Recurrent activity in galaxies is likely to be much more ubiquitous than it appears and the re-triggering timescales can span several orders of magnitude. The main reason for why we do not see many such events in the form of a DDRS is that young jets often travel silently in the cocoon inflated during the previous active phase because of its low density and so they do not develop shocks/hotspots. On the other hand, the quiescent state of an active nucleus for a given cycle can be longer than the decay time of the outer lobes. This could explain the negative result of the search for relics carried out by Sirothia et al. (2009). Therefore, it looks as if some fine-tuning between the lifetime of the outer coasting structures and the time needed to refill the cocoon is required to make it possible for a standard DDRS phenomenon to take place and that fine-tuning often does not work.

Out of the wide spectrum of sizes of the inner doubles, only radio sources with either the largest or the smallest ones can be observed: the former are perceived as classical DDRSs, whereas the latter appear as CDTs and only high-resolution observations of their ``cores'' can reveal their true nature. For the latter group of objects, a sub-galactic size of the inner double is likely so that the radio source is embedded in the host galaxy. This circumstance makes the above-mentioned fine-tuning not necessary for them as the ISM is always dense enough for an FR II-like structure to develop and so whether the outer cocoon has already been refilled or not is irrelevant. CDTs are, therefore, a potential reservoir of numerous DDRSs with the caveat that not every CDT will turn out to be a DDRS. For example, Marecki (2004) presented a high-resolution observation of a CDT source J1708+0035 whose central component is not a compact double but a core-jet structure. Moreover, a conspicuous misalignment between the axes of the inner and the outer structures is present in that source which makes it belong to a different class of object. Further specimens of this class are shown and an interpretation is given in Paper I.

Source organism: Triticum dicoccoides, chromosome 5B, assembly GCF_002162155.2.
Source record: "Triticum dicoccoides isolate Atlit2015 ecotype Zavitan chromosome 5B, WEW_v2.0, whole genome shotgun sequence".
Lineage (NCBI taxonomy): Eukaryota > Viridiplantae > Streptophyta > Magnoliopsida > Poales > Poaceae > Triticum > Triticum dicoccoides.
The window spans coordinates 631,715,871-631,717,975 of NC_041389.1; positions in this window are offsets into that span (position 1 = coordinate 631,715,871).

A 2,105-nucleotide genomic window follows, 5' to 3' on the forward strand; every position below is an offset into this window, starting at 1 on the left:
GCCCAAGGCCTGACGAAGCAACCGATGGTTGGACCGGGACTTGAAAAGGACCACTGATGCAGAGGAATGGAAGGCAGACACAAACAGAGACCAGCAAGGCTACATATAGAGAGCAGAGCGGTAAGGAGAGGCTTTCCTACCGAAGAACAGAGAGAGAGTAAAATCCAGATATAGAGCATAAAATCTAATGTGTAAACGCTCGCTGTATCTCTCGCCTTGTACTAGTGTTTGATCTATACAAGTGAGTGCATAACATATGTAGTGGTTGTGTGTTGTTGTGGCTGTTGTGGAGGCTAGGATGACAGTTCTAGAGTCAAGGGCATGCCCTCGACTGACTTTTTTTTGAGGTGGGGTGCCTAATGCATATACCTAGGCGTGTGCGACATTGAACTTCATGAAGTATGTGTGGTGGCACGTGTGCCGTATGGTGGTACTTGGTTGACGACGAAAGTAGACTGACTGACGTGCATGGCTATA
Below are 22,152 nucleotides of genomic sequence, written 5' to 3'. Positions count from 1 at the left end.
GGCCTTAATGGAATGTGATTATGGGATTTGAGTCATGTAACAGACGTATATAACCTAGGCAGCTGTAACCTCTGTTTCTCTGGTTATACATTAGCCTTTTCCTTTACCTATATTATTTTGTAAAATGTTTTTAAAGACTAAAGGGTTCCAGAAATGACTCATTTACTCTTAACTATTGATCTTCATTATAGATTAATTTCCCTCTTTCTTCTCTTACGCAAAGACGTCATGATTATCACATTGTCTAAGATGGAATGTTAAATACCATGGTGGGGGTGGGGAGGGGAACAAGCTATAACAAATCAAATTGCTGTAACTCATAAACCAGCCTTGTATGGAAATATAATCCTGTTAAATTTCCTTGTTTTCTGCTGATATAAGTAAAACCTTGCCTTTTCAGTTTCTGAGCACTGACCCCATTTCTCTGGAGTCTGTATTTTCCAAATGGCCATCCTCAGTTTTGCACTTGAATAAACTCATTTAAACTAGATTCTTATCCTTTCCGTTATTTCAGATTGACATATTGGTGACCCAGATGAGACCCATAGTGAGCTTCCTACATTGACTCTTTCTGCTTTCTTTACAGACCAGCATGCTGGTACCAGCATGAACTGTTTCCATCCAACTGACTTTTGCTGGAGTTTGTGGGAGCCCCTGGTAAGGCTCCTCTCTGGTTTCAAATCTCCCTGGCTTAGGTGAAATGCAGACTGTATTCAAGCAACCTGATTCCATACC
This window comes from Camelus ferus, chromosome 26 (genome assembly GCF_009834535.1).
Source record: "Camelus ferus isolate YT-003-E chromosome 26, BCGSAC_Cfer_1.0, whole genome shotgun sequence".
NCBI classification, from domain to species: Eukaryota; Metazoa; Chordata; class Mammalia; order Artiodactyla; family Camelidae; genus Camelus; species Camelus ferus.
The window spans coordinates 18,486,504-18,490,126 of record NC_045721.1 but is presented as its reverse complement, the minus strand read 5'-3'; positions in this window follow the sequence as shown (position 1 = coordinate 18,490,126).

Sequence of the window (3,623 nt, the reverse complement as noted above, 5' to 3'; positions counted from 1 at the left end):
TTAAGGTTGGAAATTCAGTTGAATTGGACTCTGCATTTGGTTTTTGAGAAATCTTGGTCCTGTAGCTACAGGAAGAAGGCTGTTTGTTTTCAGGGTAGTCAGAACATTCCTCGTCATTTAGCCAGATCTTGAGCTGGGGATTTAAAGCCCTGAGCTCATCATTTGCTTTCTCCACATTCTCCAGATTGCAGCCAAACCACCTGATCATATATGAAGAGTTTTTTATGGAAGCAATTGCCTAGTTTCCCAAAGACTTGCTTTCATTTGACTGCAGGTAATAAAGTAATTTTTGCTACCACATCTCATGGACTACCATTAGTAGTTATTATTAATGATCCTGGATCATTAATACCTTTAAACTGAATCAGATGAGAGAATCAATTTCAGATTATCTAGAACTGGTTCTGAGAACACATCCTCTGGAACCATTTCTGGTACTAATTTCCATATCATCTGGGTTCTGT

Acknowledgements

The European VLBI Network is a joint facility of European, Chinese, South African and other radio astronomy institutes funded by their national research councils. MERLIN is operated by the University of Manchester as a National Facility on behalf of the Particle Physics & Astronomy Research Council (PPARC). A.M. acknowledges the receipt of a travel grant funded by FP6 RadioNet as a part of the Trans-National Access (TNA) programmes.

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Footnotes

... (GPS)[*]
In fact, the inner structure of J1247+6723 is a GPS source.
...(White et al. 1997)[*]
Official website: http://sundog.stsci.edu
Copyright ESO 2009

All Tables

Table 1:   Flux densities and spectral indices of the components of the inner double.

All Figures

  \begin{figure}
\par\includegraphics[scale=0.4]{12980fg1.eps}
\end{figure} Figure 1:

EVN+MERLIN image of the inner double of B 0818+214 at 1658 MHz. Contours increase by a factor of 2; the first contour level corresponds to $\approx $$ 5\sigma $ level which is 0.21 mJy/beam. The peak flux density is 35.1 mJy/beam. The beam size is $37 \times 32$ milliarcseconds at the position angle of  $0\hbox {$^\circ $ }$.

Open with DEXTER
In the text

Copyright ESO 2009